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Obama’s legacy? Many millennials okay with Big Brother viewing their phones

(AP Photo/Patrick Semansky, File)

(AP Photo/Patrick Semansky, File)

After eight years of the Obama administration surveilling its political opponents, it seems that millennials have grown increasingly complacent to Big Brother watching them. According to a new online survey from Radware, 20 percent of millennials would rather have the government view what is on their phone than their significant other. Interestingly enough, only eight percent of adults age 35 and older felt the same way.

The results of this survey could have been driven by couples holding secrets from one another, but with the government actively monitoring personal internet usage, millennials would have to trust the government to even be so candid.

Most young people figure the government doesn’t care enough about them to spy on them. The American Press Institute found that only 20 percent of millennials worry all or most of the time about their digital privacy. About 34 percent say they don’t worry at all.

For better or for worse, millennials have grown up in the era of mass surveillance, but with figures like Edward Snowden, Julian Assange and others exposing the extent of that surveillance (and its abuses), how is it that millennials are not more skeptical? Take, for instance, Snowden’s undisputed claim that it was not uncommon for NSA employees who “stumbled” across an “intimate nude photo of someone in a sexually compromising situation” to pass it around.

Moreover, reports of the Obama administration spying on Tea Party groups, Fox News’ James Rosen and Associated Press reporters, world leaders, and others filled the evening news the past eight years, and the leakiness of the federal government with this type of information gave journalists plenty of fodder. By the time President Trump exposed the previous administration’s wiretapping of Trump Tower, the subconscious response of many millennials was: “So what?”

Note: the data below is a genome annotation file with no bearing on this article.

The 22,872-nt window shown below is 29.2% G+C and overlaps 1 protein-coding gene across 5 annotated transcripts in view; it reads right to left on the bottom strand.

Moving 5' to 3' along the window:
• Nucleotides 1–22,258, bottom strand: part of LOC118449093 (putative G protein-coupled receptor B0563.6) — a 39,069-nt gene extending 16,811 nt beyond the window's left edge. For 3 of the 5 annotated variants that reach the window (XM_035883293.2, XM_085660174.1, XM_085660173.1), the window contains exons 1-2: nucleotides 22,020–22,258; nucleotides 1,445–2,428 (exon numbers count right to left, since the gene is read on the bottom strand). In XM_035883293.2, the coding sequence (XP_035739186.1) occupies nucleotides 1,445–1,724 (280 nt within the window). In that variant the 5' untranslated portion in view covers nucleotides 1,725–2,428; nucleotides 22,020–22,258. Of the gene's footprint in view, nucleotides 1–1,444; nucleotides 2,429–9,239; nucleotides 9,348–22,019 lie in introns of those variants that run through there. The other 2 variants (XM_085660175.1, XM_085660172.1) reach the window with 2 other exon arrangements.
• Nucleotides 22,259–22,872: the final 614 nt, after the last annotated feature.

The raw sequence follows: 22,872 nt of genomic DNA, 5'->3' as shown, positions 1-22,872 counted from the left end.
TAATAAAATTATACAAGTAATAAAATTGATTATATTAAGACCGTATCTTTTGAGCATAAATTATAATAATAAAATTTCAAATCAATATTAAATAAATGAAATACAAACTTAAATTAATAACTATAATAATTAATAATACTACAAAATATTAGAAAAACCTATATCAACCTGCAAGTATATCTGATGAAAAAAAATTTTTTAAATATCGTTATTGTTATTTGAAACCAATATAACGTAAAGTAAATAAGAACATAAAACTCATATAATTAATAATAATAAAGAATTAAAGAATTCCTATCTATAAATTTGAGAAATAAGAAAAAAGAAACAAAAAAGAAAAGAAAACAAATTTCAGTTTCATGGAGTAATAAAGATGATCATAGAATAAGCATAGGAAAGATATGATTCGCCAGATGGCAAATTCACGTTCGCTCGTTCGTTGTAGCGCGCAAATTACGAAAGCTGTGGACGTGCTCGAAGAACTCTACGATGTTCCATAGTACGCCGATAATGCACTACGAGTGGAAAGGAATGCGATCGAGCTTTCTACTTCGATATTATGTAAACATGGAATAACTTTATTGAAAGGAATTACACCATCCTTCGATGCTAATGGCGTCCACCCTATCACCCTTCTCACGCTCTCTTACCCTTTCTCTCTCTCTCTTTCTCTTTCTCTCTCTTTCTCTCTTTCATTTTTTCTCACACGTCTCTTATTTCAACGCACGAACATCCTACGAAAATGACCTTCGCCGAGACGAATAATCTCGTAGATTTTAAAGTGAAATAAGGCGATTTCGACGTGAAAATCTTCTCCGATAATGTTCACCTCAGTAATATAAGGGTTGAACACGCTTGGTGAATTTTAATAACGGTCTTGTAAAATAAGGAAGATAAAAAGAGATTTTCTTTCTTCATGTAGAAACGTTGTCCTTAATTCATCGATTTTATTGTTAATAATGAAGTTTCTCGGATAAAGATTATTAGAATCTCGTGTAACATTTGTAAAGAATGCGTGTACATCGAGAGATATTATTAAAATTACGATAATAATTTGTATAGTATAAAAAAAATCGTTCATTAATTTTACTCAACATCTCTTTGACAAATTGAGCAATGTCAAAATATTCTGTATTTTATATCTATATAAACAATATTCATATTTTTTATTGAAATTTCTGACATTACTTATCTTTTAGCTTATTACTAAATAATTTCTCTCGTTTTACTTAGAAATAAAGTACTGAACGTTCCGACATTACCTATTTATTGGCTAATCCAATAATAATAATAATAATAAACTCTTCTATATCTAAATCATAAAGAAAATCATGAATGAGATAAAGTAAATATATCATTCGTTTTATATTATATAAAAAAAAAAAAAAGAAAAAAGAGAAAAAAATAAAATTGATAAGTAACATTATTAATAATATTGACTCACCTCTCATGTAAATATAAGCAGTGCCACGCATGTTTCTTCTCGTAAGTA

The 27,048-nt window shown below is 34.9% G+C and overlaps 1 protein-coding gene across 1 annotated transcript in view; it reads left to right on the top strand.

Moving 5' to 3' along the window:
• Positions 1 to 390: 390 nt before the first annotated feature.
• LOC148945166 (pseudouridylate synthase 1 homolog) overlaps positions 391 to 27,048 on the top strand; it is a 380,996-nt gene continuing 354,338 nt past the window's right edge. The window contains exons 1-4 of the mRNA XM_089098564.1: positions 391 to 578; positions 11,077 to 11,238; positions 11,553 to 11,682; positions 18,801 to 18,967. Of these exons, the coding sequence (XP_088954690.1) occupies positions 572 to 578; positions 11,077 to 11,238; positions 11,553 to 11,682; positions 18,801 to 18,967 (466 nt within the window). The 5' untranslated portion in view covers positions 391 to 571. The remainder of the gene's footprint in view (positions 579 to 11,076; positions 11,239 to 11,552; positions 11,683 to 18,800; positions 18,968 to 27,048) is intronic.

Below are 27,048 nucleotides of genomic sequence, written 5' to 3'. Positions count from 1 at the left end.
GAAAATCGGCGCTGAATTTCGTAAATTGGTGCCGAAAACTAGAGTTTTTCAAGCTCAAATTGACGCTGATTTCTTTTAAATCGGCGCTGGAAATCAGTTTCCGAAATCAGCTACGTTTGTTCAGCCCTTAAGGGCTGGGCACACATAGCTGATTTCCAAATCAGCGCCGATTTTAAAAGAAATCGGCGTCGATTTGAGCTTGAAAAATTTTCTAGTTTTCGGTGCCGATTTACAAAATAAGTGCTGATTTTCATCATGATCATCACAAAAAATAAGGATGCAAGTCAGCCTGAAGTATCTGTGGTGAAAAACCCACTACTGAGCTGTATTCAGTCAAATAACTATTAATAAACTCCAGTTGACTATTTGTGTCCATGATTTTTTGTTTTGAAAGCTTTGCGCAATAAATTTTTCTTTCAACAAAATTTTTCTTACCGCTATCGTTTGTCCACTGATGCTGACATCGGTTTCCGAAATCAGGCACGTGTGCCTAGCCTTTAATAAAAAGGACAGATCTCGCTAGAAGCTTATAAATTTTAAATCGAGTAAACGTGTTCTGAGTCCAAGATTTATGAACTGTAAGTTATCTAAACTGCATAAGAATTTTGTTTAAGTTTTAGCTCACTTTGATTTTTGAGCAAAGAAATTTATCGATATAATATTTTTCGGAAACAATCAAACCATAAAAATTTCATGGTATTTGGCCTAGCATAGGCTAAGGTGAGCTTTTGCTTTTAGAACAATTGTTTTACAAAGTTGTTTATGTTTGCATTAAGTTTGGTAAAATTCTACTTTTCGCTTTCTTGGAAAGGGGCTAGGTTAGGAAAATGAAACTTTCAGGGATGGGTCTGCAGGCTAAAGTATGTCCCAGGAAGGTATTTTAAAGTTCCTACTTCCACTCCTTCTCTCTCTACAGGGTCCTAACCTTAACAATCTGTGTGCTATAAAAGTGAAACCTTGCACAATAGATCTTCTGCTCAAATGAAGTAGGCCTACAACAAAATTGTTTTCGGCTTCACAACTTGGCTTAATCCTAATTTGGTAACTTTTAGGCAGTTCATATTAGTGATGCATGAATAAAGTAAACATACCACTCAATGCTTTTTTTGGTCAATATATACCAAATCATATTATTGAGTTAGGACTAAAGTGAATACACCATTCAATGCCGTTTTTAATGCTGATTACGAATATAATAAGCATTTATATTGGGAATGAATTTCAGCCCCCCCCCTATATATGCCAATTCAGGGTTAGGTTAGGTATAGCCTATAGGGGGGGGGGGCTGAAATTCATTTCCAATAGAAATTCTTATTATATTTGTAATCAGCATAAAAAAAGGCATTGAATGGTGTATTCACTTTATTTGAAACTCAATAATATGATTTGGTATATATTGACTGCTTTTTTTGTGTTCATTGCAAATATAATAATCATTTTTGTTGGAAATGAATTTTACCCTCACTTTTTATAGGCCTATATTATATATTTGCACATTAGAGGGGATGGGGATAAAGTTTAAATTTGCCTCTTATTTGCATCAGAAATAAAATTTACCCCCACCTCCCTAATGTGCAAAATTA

Leftist Noam Chomsky has argued that younger people were less “offended” than older people by the federal government’s intrusion of privacy. In a Guardian article, he called this attitude a generational issue that “someone ought to look into.” Younger people, he said, are “much less shocked” at being surveilled by the U.S. government than older generations, “and did not view it as such a problem.”

This might be the first time I agree with Chomsky, although my guess is that we disagree on the root cause of this trend: big government.

While the majority of millennials did not fully trust the president or the federal government towards the end of the Obama administration, they had enough faith in big government to believe in socialism, which speaks volumes. Respondents younger than 30 were the only group that rated socialism more favorably than capitalism in a 2016 survey (43 percent compared to 32 percent). Likewise, Bernie Sanders, an unabashed socialist, dominated the youth vote during the 2016 Democratic primary race, winning 80 percent of their votes in some states.

Under President Obama, and even previously under President Bush, the government expanded to such a degree that most millennials became inoculated to its massive size and overreach. Even if the era of big government is over (again), this survey shows that its imprint continues to linger, posing a serious threat to President Trump’s agenda in the coming years.


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